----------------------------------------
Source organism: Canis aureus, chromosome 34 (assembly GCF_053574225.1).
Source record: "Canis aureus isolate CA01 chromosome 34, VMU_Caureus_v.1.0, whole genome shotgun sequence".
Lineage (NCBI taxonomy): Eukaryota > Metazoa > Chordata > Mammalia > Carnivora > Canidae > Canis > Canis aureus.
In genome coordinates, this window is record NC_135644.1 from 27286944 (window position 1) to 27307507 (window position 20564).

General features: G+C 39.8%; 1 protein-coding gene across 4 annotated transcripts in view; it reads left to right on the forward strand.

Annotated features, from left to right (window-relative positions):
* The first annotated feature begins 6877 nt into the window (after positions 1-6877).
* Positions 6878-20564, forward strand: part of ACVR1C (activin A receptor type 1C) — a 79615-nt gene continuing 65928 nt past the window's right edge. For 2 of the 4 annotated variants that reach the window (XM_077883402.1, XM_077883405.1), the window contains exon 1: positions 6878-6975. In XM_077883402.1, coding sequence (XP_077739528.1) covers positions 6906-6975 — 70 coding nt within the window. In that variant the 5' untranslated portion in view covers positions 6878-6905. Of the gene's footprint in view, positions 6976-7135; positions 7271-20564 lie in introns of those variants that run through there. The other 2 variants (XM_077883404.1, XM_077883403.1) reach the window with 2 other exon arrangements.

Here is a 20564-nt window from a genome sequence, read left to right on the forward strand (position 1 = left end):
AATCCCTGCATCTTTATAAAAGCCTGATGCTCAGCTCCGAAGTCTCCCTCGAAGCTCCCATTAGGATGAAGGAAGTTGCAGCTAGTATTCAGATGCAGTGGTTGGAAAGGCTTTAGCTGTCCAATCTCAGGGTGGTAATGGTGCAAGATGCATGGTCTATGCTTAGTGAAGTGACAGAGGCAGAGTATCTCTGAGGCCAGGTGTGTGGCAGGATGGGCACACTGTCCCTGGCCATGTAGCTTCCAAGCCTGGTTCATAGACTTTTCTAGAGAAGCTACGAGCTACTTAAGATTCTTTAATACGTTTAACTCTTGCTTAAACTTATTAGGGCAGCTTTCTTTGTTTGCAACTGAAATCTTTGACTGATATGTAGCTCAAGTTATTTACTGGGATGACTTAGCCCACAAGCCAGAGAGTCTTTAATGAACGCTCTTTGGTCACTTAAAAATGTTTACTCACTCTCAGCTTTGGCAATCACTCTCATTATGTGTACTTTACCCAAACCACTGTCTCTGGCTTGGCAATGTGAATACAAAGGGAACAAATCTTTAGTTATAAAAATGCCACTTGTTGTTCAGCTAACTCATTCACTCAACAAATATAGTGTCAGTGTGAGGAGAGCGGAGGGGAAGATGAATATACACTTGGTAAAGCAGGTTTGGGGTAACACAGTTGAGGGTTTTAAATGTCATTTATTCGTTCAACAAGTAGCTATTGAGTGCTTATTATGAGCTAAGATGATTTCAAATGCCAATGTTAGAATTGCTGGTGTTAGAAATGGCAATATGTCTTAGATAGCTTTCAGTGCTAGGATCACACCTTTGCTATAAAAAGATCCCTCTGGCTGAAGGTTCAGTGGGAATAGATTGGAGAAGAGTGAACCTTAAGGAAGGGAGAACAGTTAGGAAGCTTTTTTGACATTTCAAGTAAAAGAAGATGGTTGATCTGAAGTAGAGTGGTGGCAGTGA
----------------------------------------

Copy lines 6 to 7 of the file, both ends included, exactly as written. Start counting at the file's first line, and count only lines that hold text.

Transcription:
Annotated features, from left to right (window-relative positions):
* The first annotated feature begins 6877 nt into the window (after positions 1-6877).